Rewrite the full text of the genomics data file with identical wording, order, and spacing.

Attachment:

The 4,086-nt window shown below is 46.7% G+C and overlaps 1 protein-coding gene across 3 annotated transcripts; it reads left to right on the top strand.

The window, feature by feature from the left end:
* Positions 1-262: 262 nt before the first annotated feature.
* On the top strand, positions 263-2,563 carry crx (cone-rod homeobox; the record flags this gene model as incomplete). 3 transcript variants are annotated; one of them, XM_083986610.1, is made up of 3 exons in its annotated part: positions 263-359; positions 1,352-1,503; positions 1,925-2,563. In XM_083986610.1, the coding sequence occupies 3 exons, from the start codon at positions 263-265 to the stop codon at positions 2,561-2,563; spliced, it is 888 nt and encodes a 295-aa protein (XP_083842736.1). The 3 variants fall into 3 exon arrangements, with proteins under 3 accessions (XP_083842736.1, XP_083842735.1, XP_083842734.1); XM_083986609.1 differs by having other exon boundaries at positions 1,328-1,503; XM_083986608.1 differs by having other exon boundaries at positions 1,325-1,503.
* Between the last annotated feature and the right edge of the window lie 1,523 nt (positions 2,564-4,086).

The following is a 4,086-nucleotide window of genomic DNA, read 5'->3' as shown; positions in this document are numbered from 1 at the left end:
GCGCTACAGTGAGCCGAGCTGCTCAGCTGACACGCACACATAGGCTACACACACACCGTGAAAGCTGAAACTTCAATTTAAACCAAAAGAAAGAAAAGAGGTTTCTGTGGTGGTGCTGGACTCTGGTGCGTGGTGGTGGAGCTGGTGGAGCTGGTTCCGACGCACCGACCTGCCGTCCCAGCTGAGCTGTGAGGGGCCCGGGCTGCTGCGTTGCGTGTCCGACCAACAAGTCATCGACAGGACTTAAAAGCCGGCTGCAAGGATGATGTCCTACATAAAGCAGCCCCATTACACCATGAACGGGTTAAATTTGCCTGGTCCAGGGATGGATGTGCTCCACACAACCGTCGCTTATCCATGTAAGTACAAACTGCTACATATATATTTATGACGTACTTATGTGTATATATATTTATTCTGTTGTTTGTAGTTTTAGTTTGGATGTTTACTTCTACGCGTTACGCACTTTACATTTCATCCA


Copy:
The 4,086-nt window shown below is 46.7% G+C and overlaps 1 protein-coding gene across 3 annotated transcripts; it reads left to right on the top strand.

The window, feature by feature from the left end:
* Positions 1-262: 262 nt before the first annotated feature.
* On the top strand, positions 263-2,563 carry crx (cone-rod homeobox; the record flags this gene model as incomplete). 3 transcript variants are annotated; one of them, XM_083986610.1, is made up of 3 exons in its annotated part: positions 263-359; positions 1,352-1,503; positions 1,925-2,563. In XM_083986610.1, the coding sequence occupies 3 exons, from the start codon at positions 263-265 to the stop codon at positions 2,561-2,563; spliced, it is 888 nt and encodes a 295-aa protein (XP_083842736.1). The 3 variants fall into 3 exon arrangements, with proteins under 3 accessions (XP_083842736.1, XP_083842735.1, XP_083842734.1); XM_083986609.1 differs by having other exon boundaries at positions 1,328-1,503; XM_083986608.1 differs by having other exon boundaries at positions 1,325-1,503.
* Between the last annotated feature and the right edge of the window lie 1,523 nt (positions 2,564-4,086).

The following is a 4,086-nucleotide window of genomic DNA, read 5'->3' as shown; positions in this document are numbered from 1 at the left end:
GCGCTACAGTGAGCCGAGCTGCTCAGCTGACACGCACACATAGGCTACACACACACCGTGAAAGCTGAAACTTCAATTTAAACCAAAAGAAAGAAAAGAGGTTTCTGTGGTGGTGCTGGACTCTGGTGCGTGGTGGTGGAGCTGGTGGAGCTGGTTCCGACGCACCGACCTGCCGTCCCAGCTGAGCTGTGAGGGGCCCGGGCTGCTGCGTTGCGTGTCCGACCAACAAGTCATCGACAGGACTTAAAAGCCGGCTGCAAGGATGATGTCCTACATAAAGCAGCCCCATTACACCATGAACGGGTTAAATTTGCCTGGTCCAGGGATGGATGTGCTCCACACAACCGTCGCTTATCCATGTAAGTACAAACTGCTACATATATATTTATGACGTACTTATGTGTATATATATTTATTCTGTTGTTTGTAGTTTTAGTTTGGATGTTTACTTCTACGCGTTACGCACTTTACATTTCATCCA